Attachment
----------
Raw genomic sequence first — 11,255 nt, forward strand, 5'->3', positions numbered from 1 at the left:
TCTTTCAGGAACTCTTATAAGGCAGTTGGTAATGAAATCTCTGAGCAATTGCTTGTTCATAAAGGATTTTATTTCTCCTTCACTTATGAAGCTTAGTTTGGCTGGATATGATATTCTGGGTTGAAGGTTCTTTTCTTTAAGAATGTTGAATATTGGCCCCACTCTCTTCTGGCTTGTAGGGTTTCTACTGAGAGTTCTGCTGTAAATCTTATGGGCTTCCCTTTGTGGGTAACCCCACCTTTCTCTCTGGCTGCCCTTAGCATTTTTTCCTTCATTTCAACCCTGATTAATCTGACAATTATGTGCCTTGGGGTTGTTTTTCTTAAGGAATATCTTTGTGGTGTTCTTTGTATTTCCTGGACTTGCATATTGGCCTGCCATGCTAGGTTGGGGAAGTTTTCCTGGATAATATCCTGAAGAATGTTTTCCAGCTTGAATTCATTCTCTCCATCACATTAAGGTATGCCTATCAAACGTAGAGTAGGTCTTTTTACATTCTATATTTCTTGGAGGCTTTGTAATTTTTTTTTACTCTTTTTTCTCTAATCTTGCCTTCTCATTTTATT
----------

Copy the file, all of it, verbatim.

Raw genomic sequence first — 11,255 nt, forward strand, 5'->3', positions numbered from 1 at the left:
TCTTTCAGGAACTCTTATAAGGCAGTTGGTAATGAAATCTCTGAGCAATTGCTTGTTCATAAAGGATTTTATTTCTCCTTCACTTATGAAGCTTAGTTTGGCTGGATATGATATTCTGGGTTGAAGGTTCTTTTCTTTAAGAATGTTGAATATTGGCCCCACTCTCTTCTGGCTTGTAGGGTTTCTACTGAGAGTTCTGCTGTAAATCTTATGGGCTTCCCTTTGTGGGTAACCCCACCTTTCTCTCTGGCTGCCCTTAGCATTTTTTCCTTCATTTCAACCCTGATTAATCTGACAATTATGTGCCTTGGGGTTGTTTTTCTTAAGGAATATCTTTGTGGTGTTCTTTGTATTTCCTGGACTTGCATATTGGCCTGCCATGCTAGGTTGGGGAAGTTTTCCTGGATAATATCCTGAAGAATGTTTTCCAGCTTGAATTCATTCTCTCCATCACATTAAGGTATGCCTATCAAACGTAGAGTAGGTCTTTTTACATTCTATATTTCTTGGAGGCTTTGTAATTTTTTTTTACTCTTTTTTCTCTAATCTTGCCTTCTCATTTTATT